Water is probably one of the most common ingredient in prepared foods and beverages: biscuits, pastas, cakes, soups, juices, all soft drinks and most of alcoholic ones, just to cite the commonest.
The constancy in quality and organoleptic characteristics is a very important factor for the market success of industrial food products.
Water is not only H2O, but also a very complex mix of micro ingredients, mainly natural salts, but also disinfectants (as chlorine) or polluting agents, sometimes dangerous for human health. Water changes from country to country, it is different from mountain to the plain, from the north to the south.
Anyway, just only chlorine and variable salt content affect the water quality and its organoleptic characteristic.Therefore, in a standardised industrial production the quality control must include also water.
Reverse Osmosys (RO) membranes (born in the 50ies during Korean war to help American soldiers to purify the terrific jungle water) has been the first industrial approach in this sense; but, just because RO systems removes around 95% of total dissolved salts, the taste of water is somewhat poor.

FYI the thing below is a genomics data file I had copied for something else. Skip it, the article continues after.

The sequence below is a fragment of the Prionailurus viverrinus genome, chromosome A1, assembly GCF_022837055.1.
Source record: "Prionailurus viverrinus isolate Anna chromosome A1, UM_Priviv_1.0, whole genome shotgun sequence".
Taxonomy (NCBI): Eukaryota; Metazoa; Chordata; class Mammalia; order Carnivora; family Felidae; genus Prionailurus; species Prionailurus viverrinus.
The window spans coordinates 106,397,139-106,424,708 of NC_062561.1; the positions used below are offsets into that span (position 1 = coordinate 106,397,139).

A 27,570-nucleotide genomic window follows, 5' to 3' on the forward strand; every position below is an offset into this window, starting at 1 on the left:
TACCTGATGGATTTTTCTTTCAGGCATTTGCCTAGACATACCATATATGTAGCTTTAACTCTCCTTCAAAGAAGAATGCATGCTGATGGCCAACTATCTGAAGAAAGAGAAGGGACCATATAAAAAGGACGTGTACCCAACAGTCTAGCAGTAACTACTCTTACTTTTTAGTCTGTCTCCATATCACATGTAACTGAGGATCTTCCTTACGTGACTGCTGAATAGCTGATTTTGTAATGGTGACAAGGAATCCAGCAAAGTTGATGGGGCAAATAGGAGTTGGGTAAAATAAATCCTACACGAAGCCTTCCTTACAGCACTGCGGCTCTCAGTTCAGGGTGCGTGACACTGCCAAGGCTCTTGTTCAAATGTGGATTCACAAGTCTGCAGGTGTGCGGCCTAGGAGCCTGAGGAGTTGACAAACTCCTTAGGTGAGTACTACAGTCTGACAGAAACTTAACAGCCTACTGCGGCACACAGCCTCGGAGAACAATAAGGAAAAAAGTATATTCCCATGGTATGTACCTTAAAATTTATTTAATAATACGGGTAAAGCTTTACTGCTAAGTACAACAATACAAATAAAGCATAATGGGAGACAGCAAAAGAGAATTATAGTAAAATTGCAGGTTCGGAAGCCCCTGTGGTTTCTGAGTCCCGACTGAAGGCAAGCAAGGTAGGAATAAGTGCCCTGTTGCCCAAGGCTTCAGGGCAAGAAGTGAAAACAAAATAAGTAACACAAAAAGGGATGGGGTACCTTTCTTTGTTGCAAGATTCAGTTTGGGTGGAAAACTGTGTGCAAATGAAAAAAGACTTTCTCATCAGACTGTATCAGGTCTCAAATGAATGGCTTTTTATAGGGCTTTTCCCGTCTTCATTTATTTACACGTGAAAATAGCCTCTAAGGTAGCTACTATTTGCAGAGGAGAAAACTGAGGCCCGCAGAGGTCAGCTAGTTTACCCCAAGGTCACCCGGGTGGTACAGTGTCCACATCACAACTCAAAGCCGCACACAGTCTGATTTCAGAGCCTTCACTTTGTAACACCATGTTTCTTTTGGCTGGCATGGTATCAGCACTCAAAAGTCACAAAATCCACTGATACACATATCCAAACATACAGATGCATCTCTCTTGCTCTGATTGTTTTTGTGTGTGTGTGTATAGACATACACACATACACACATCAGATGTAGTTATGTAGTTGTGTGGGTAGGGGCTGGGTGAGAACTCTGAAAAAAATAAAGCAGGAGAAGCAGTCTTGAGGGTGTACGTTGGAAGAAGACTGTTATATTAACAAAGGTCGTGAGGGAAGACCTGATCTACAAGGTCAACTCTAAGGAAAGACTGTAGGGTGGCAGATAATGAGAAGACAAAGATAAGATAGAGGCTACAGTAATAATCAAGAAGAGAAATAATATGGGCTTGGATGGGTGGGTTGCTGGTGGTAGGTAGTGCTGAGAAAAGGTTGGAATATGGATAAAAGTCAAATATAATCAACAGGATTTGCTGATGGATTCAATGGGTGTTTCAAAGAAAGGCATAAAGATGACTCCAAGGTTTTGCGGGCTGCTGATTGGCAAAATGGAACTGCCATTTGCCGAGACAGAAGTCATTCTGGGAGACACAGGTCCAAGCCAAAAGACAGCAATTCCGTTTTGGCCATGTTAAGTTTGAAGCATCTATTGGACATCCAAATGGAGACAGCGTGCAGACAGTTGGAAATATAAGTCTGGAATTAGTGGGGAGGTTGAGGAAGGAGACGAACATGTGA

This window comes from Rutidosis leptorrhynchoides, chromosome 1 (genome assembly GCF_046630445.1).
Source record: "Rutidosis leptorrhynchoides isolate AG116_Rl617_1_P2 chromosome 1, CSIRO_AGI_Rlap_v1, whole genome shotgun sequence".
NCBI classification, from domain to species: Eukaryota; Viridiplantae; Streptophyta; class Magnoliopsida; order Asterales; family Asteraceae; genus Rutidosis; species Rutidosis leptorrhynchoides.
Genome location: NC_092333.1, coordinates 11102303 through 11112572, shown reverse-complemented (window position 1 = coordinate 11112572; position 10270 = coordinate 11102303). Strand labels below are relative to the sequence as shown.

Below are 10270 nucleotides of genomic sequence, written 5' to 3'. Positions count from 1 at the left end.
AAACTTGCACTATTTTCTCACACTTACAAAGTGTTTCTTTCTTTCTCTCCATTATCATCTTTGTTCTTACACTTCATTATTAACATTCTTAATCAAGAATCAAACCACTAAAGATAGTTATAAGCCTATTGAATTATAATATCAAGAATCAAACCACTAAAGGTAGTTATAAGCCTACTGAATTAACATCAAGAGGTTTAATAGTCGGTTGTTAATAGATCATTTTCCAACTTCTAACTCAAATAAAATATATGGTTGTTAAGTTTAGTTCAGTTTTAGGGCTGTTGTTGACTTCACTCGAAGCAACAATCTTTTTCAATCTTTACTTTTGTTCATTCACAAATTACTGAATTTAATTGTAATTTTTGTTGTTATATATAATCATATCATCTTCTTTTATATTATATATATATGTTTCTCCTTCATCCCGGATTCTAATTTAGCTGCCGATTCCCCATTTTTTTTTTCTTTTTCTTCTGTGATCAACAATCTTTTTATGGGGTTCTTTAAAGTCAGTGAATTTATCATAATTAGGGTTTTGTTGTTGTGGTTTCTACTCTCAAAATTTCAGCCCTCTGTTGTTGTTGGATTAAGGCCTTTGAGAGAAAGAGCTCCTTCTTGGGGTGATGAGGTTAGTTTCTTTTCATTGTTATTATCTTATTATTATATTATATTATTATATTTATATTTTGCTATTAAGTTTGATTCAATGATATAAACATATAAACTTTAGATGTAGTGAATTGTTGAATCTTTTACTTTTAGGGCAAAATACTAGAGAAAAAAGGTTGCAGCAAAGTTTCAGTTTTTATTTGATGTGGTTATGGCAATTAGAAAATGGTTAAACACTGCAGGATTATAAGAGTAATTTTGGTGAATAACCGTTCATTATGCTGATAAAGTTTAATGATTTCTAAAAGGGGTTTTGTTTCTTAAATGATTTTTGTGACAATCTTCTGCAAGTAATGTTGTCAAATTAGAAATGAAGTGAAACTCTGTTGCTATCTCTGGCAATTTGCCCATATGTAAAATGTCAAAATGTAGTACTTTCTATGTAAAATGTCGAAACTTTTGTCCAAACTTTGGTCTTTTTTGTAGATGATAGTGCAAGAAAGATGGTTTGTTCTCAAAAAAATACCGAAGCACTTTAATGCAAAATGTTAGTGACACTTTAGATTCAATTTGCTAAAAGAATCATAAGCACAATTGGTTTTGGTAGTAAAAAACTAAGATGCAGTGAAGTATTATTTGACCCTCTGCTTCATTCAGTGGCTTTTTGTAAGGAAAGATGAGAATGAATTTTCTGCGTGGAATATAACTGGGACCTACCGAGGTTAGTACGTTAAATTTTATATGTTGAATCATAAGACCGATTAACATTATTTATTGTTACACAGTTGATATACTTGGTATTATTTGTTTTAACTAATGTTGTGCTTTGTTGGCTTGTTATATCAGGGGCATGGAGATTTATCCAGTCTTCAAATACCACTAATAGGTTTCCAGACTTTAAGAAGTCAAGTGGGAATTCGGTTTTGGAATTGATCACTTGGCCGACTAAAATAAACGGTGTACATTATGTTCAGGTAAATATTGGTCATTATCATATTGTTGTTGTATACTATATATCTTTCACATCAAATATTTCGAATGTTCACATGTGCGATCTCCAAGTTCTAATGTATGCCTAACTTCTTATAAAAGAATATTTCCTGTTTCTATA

In the last decade new micro- and ultra-filtration technics have been developed, also for removing heavy metals from drinking water (Chang Q. et al. and Derylo-Marczewska et al.); one important component of such filters is the carbon-block (CB), extruded or synterised active carbon mixed with a plastic polymer under the action of a catalyser (Hines D. et al.); the shape is a hollow cylinder and the permeation of water is from outside to inside, through the cylinder walls.
The porosity and the control of pore structure of the walls (or degree of filtration) condition the performance of the filter (Kyotani T.).
The aim of this research is to identify a suitable and reliable analytical method in order to compare Think Water’s carbonblocks to other present on the market, and to manage production process parameters.